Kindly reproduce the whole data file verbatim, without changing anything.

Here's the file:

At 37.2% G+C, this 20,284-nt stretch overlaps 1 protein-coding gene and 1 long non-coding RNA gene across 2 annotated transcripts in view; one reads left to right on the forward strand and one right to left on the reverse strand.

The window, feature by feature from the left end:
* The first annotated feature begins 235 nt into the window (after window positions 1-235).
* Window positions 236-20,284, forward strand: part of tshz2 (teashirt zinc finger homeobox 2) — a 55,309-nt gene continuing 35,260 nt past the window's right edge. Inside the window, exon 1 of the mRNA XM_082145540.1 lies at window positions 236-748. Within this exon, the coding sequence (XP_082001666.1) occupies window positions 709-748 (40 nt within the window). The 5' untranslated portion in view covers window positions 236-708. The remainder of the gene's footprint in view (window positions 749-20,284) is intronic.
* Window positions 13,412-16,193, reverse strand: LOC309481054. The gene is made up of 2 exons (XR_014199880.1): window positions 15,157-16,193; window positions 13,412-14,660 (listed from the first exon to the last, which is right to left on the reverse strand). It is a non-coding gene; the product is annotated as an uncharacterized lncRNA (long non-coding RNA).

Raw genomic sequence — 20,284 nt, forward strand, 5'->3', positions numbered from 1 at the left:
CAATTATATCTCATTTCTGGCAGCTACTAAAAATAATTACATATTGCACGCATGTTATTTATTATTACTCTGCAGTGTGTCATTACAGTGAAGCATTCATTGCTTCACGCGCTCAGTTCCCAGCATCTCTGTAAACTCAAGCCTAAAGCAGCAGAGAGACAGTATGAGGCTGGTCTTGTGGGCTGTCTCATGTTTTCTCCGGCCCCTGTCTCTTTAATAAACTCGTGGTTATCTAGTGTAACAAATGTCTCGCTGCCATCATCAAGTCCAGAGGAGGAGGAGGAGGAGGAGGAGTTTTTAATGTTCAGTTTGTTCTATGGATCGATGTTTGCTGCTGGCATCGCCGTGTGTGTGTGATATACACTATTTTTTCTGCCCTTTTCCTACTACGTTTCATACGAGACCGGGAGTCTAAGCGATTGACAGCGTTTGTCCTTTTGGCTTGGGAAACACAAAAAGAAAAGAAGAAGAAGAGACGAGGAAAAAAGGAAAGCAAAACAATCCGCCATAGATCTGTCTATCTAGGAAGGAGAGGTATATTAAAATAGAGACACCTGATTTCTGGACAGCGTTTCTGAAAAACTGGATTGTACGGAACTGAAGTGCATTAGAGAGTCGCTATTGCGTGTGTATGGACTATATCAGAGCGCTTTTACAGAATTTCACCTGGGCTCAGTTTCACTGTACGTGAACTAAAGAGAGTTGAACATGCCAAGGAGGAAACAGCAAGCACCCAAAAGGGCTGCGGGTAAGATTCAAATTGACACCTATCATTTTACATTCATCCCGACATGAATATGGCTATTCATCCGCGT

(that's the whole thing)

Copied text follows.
At 37.2% G+C, this 20,284-nt stretch overlaps 1 protein-coding gene and 1 long non-coding RNA gene across 2 annotated transcripts in view; one reads left to right on the forward strand and one right to left on the reverse strand.

The window, feature by feature from the left end:
* The first annotated feature begins 235 nt into the window (after window positions 1-235).
* Window positions 236-20,284, forward strand: part of tshz2 (teashirt zinc finger homeobox 2) — a 55,309-nt gene continuing 35,260 nt past the window's right edge. Inside the window, exon 1 of the mRNA XM_082145540.1 lies at window positions 236-748. Within this exon, the coding sequence (XP_082001666.1) occupies window positions 709-748 (40 nt within the window). The 5' untranslated portion in view covers window positions 236-708. The remainder of the gene's footprint in view (window positions 749-20,284) is intronic.
* Window positions 13,412-16,193, reverse strand: LOC309481054. The gene is made up of 2 exons (XR_014199880.1): window positions 15,157-16,193; window positions 13,412-14,660 (listed from the first exon to the last, which is right to left on the reverse strand). It is a non-coding gene; the product is annotated as an uncharacterized lncRNA (long non-coding RNA).

Raw genomic sequence — 20,284 nt, forward strand, 5'->3', positions numbered from 1 at the left:
CAATTATATCTCATTTCTGGCAGCTACTAAAAATAATTACATATTGCACGCATGTTATTTATTATTACTCTGCAGTGTGTCATTACAGTGAAGCATTCATTGCTTCACGCGCTCAGTTCCCAGCATCTCTGTAAACTCAAGCCTAAAGCAGCAGAGAGACAGTATGAGGCTGGTCTTGTGGGCTGTCTCATGTTTTCTCCGGCCCCTGTCTCTTTAATAAACTCGTGGTTATCTAGTGTAACAAATGTCTCGCTGCCATCATCAAGTCCAGAGGAGGAGGAGGAGGAGGAGGAGTTTTTAATGTTCAGTTTGTTCTATGGATCGATGTTTGCTGCTGGCATCGCCGTGTGTGTGTGATATACACTATTTTTTCTGCCCTTTTCCTACTACGTTTCATACGAGACCGGGAGTCTAAGCGATTGACAGCGTTTGTCCTTTTGGCTTGGGAAACACAAAAAGAAAAGAAGAAGAAGAGACGAGGAAAAAAGGAAAGCAAAACAATCCGCCATAGATCTGTCTATCTAGGAAGGAGAGGTATATTAAAATAGAGACACCTGATTTCTGGACAGCGTTTCTGAAAAACTGGATTGTACGGAACTGAAGTGCATTAGAGAGTCGCTATTGCGTGTGTATGGACTATATCAGAGCGCTTTTACAGAATTTCACCTGGGCTCAGTTTCACTGTACGTGAACTAAAGAGAGTTGAACATGCCAAGGAGGAAACAGCAAGCACCCAAAAGGGCTGCGGGTAAGATTCAAATTGACACCTATCATTTTACATTCATCCCGACATGAATATGGCTATTCATCCGCGT